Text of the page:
ISBN : 9780199827954
In this groundbreaking study, Stephen H. Webb offers a new theological understanding of the material and spiritual: that, far from being contradictory, they unite in the very stuff of the eternal Jesus Christ. Accepting matter as a perfection (or predicate) of the divine requires a rethinking of the immateriality of God, the doctrine of creation out of nothing, the Chalcedonian formula of the person of Christ, and the analogical nature of religious language. It also requires a careful reconsideration of Augustine's appropriation of the Neo-Platonic understanding of divine incorporeality as well as Origen's rejection of anthropomorphism. Webb locates his position in contrast to evolutionary theories of emergent materialism and the popular idea that the world is God's body. He draws on a little known theological position known as the "heavenly flesh" Christology, investigates the many misunderstandings of its origins and relation to the Monophysite movement, and supplements it with retrievals of Duns Scotus, Caspar Scwenckfeld and Eastern Orthodox reflections on the transfiguration. Also included in Webb's study are discussions of classical figures like Barth and Aquinas as well as more recent theological proposals from Bruce McCormack, David Hart, and Colin Gunton. Perhaps most provocatively, the book argues that Mormonism provides the most challenging, urgent, and potentially rewarding source for metaphysical renewal today. Webb's concept of Christian materialism challenges traditional Christian common sense, and aims to show the way to a more metaphysically sound orthodoxy.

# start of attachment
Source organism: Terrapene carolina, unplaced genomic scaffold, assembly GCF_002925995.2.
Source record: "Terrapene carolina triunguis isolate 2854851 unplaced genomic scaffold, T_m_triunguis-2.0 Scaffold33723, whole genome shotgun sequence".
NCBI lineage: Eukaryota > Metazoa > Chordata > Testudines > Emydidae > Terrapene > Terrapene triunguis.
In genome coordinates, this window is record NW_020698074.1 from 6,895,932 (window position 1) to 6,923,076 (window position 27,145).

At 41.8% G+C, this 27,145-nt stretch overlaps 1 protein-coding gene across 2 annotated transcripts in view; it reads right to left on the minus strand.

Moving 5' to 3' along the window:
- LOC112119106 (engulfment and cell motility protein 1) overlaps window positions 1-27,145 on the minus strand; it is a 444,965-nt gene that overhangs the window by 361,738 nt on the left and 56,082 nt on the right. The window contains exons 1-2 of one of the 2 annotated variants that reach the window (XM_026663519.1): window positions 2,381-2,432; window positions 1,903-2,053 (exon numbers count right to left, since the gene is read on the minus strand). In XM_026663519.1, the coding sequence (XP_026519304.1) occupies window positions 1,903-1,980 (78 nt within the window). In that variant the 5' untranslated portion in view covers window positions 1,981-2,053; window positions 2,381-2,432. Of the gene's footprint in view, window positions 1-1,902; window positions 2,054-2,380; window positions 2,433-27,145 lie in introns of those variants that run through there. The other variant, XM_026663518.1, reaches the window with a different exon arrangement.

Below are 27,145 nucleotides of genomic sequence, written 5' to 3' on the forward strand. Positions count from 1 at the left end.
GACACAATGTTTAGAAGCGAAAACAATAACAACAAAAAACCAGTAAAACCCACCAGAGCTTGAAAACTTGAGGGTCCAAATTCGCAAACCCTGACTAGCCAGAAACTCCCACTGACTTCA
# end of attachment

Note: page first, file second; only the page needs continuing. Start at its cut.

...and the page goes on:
Chapter 1: Thinking with Matter
Chapter 2: A Brief History of the Metaphysics of Matter
Chapter 3: Binding Matter, Unbinding God
Chapter 4: The New Consensus about Anthropomorphism and God
Chapter 5: What Flesh is This?
Chapter 6: More Resources: Scotus, Schwenckfeld, and the Transfiguration
Chapter 7: Thomas Aquinas on Relations, Personhood, and Matter
Chapter 8: Karl Barth's Christological Metaphysics
Chapter 9: Godbodied: The Matter of the Latter-day Saints
Chapter 10: A Conclusion by Way of a Metaphysical Beginning